After so many years in Monza, he was transferred to Lodi as spiritual director of the college and confessor in the church. He dedicated himself to the new assignment with the same enthusiasm, but he did not last too long. In the summer he went to Milan to be operated upon for two cysts. Following the operation he had his retreat in Milan. Suddenly, on October 17, 1847, he gave his soul to the Lord. He was 64 years old.
Fr. Ricordati was a worker of the last hour in our Congregation, but of the first in the Church. Born in Buggiano in 1547, he became a merchant and later dedicated himself also to studies at the University of Pisa, becoming a Lawyer. Eventually he established his law-office in Pescia. In his free time he would dedicate himself to works or mercy and charitable activities. A special group of devotees used to get together for spiritual reading and for discipline right in his house. Unfortunately a negative report about these spiritual activities reached the Bishop’sears causing him to issue an order to stop them. Mr. Ricordati obeyed without hesitation but continued to visit his friends to support each other with prayer. His zeal and piety intensified, leading him to seek the Priesthood. He was ordained by the Bishop of Lucca, where he stayed for a while in holy retreat, before returning to Pescia for the celebration of his First Mass on November 1, 1588.
Almost right away he obtained from the Bishop of Pescia the faculty to hear confessions, at first in the church of St. Stephen, and then in the newly built church of the Annunciation. The number of penitents grew steadily attracted by his holiness, wisdom, and patience. Often he was hit by various accusations. He never reacted but responded with a spirit of humility and obedience to the lawful authority. He attracted many enemies because of his skill as a lawyer. Thus he had the ability to defend and guide properly the victims of injustice in favor of the truth
The same year of his ordination Fr. Ricordati joined Fr. Pagni to live in Community. When the church of the Annunciation was built, a residence for a pious association was provided. They kept themselves under the spiritual direction of the Blessed Leonardi with a constant desire to join the Clerics Regular of the Mother of God, founded by him. The union never happened because it was opposed by the political powers of the time. Eventually they came in contact with our Congregation once we established ourselves in Tuscany, and the union with us became a reality. The official document was signed on October 6, 1623 in the Bishop’s palace in Pescia. The eleven members received the habit and started their novitiate on October 11, right in Pescia.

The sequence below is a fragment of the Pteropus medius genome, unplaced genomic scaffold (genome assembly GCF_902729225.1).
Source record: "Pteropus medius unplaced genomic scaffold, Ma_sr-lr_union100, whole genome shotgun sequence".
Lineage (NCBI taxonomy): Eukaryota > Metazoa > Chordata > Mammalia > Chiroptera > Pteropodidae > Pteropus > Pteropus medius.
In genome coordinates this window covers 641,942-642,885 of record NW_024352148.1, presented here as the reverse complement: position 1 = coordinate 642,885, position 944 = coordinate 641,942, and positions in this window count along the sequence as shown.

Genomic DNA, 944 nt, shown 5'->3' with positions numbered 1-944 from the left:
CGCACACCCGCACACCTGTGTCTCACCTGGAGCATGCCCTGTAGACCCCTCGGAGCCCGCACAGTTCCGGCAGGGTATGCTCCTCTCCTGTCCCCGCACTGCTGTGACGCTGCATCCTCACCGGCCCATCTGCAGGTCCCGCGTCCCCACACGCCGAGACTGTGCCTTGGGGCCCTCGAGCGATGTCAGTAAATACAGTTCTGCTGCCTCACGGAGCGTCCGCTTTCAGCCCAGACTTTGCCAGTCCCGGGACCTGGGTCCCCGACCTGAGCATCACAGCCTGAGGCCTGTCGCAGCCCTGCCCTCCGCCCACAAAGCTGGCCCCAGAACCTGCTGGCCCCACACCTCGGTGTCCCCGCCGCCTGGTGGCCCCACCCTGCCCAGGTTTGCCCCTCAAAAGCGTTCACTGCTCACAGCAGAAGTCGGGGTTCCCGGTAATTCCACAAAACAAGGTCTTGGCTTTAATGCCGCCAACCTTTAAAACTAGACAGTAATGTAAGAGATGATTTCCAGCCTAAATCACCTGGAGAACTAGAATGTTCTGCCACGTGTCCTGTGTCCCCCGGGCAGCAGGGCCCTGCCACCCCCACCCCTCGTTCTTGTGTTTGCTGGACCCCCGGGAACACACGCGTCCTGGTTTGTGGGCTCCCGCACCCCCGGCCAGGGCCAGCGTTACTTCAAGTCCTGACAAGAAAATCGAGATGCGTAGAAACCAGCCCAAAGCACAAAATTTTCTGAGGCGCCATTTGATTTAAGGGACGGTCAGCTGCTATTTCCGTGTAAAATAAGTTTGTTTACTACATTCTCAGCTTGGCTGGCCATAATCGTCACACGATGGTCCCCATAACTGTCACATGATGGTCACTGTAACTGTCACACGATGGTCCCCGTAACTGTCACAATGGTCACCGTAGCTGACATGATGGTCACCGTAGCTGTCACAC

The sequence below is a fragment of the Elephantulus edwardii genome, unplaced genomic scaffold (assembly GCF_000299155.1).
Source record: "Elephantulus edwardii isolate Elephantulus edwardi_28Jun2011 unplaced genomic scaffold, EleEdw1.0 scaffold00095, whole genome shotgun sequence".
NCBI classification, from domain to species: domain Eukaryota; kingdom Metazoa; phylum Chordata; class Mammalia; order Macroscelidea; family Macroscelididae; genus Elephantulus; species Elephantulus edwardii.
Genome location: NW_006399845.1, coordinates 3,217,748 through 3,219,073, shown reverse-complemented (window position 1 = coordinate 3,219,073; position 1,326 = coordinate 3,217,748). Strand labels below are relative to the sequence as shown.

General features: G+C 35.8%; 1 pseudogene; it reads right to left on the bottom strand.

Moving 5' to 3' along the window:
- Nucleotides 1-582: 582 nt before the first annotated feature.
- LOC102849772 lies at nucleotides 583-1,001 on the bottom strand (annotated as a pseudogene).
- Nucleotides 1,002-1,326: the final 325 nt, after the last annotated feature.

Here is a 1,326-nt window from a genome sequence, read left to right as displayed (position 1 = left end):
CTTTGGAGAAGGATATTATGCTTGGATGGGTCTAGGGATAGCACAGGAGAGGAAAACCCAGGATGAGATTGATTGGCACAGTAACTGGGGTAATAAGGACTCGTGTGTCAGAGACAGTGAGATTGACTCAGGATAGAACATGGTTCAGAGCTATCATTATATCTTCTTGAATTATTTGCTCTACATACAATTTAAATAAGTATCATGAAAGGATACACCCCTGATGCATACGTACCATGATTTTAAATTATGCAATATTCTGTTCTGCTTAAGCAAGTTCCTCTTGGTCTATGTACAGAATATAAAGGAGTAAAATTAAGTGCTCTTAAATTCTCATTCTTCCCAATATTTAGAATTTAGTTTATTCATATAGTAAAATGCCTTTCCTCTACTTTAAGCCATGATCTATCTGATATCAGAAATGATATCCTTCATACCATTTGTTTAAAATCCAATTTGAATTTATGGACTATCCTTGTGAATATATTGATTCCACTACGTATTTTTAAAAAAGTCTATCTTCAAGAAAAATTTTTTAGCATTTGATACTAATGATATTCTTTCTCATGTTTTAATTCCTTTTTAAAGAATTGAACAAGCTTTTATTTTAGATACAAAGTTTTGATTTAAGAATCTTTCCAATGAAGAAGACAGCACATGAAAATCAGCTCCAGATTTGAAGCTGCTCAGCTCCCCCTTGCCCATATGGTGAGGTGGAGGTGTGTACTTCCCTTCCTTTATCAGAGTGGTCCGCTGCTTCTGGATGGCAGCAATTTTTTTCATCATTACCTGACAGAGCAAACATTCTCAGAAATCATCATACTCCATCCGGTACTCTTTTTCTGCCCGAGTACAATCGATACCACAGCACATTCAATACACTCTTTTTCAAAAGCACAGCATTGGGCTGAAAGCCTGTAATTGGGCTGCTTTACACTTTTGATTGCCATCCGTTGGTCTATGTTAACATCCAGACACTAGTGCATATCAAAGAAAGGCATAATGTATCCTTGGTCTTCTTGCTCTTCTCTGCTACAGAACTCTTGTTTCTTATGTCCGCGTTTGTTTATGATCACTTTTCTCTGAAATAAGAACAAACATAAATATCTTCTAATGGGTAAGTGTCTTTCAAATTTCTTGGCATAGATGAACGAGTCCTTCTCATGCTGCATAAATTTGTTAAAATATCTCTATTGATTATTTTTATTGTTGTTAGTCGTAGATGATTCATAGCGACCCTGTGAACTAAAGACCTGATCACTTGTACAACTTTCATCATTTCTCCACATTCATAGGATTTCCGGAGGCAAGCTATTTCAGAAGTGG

By then, Fr. Ricordati was already 76 years old. Unfortunately, shortly after he became sick, and he asked for the Sacraments. He expressed his regret that he had to die without professing his vows, but Fr. Provincial assured him that he was to be treated as a professed member of the Congregation, and indeed he was able to profess the vows two days before his death, which happened on October 18, 1623. During those days he spoke of nothing else but of spiritual things, and the graces received from the Lord, expressing his deep joy in dying as a Barnabite.
Born in Milan in 1570, Fr. Gallo dedicated himself to a variety of studies. While at the Brera school of physics, he asked to enter our Congregation. Actually he was already in minor orders. He received the habit on October 5, 1591.
He finished his studies in Pavia, and was ordained a priest in 1597. Right away he was put in charge of the school of philosophy, a position he would hold for eleven years. On April 24, 1610 he was elected Superior of St. Alexander in Milan, but two years later he was back in Pavia as Superior. He was busy with his teaching activity and the running of the community which comprised more than fifty religious. On Sundays, after Vespers, he would hold regular Scripture conferences.